Readers have been bombarded by news stories on layoff since late November; it might be trending to conclude that over 100,000 employees in the US might be back on the job market. CBS analysis in the past two weeks also put a link between layoffs and slowing economic growth.
File photos: VCG
Verizon Communications said on Monday that about 10,400 employees will be leaving the US wireless carrier by mid next year as part of the company’s voluntary separation program.
The New York-based company has been looking at cutting costs as it ramps up investment in its next generation 5G network, Reuters reports.
Danish services firm ISS is planning to get rid of about 100,000 jobs as it exits 13 European countries. Amid the Trump administration’s tariffs, which cost Ford a reported $1 billion, the company announced in October a major restructuring that would include layoffs.
The market is still digesting the layoff news that IKEA is trimming about 7,500 employees and reorganizing its global business in late November.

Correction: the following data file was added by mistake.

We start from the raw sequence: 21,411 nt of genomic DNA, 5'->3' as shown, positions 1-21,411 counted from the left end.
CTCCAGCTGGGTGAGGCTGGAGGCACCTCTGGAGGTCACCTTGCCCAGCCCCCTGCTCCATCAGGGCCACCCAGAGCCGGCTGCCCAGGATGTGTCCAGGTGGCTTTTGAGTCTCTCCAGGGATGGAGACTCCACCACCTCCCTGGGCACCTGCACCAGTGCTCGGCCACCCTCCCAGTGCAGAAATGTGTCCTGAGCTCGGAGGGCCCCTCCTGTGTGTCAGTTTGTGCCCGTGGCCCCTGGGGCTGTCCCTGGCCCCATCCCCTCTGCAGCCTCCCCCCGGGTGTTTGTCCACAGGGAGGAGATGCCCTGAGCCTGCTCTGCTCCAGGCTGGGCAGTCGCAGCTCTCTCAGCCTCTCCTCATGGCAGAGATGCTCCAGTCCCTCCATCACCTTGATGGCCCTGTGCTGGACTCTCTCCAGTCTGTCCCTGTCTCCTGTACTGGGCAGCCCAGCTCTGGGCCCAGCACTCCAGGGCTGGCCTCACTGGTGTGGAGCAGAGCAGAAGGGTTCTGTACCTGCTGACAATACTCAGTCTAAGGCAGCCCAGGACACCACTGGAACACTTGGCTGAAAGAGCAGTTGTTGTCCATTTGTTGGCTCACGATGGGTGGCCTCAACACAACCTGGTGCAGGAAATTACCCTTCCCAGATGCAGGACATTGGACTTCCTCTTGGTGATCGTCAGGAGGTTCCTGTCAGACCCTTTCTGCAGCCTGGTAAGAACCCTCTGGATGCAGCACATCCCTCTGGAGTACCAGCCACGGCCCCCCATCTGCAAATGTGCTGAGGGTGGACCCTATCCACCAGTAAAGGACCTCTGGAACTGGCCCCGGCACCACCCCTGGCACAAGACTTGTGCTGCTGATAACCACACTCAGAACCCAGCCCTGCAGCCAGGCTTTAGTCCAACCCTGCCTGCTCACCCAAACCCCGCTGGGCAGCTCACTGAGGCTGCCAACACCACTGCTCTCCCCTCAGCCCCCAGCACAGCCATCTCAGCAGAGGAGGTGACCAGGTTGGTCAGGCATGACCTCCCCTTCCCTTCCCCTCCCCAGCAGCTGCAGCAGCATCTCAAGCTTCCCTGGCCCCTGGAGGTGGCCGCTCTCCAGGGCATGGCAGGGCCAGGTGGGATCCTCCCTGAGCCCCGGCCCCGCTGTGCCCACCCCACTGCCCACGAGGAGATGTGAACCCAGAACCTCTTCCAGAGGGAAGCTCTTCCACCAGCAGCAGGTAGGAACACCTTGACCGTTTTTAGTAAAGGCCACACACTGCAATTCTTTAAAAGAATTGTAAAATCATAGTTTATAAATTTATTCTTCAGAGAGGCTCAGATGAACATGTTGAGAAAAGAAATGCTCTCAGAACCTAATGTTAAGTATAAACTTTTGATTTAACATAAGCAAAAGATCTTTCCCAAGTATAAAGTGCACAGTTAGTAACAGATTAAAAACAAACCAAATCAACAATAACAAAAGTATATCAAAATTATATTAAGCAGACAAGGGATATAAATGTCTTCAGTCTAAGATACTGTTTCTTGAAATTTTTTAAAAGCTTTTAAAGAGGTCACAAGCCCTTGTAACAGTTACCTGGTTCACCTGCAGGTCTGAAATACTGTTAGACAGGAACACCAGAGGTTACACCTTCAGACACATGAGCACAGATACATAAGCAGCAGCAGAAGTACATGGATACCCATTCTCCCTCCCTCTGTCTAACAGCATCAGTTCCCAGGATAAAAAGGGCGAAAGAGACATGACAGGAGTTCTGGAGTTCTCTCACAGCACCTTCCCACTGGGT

General Motors' recent decision to close five plants and lay off tens of thousands of workers came in a month that saw US employers slash more than 53,000 jobs -- and more are likely to follow suit.
Bombardier Inc said it would sell two businesses for around $900 million and cut 5,000 jobs as it expands its stronger corporate jet and rail divisions in early November.
The French drugmaker Sanofi intends to shed 670 jobs in France between now and 2020. The layoffs will hit the company’s human resources, IT and finance departments, among others.
German-based drug manufacturer Bayer AG announced plans to cut 12,000 jobs out of its global workforce of 118,000 by the end of 2021.
CBS believes the trend is an indication that an economic downturn may be in the works, citing a consultancy that tracks layoffs.
Source: IBD/TIPP Poll
Most chief financial officers see a US recession coming by 2020. Eighty-two percent of CFOs polled believe a recession will have started by the end 2020, and nearly 49 percent think the downturn will arrive sometime next year, according to the Duke University/CFO Global Business Outlook, released Wednesday.
The US added 155,000 jobs in November, fewer than expected, while growth failed to accelerate from the 3.1 percent nine-year high notched a month earlier.
The IBD/TIPP Economic Optimism Index matched its lowest level of the year in early December, a still moderately optimistic 52.6, but the six-month economic outlook gauge fell below the neutral 50 level to the most pessimistic reading of the Trump era.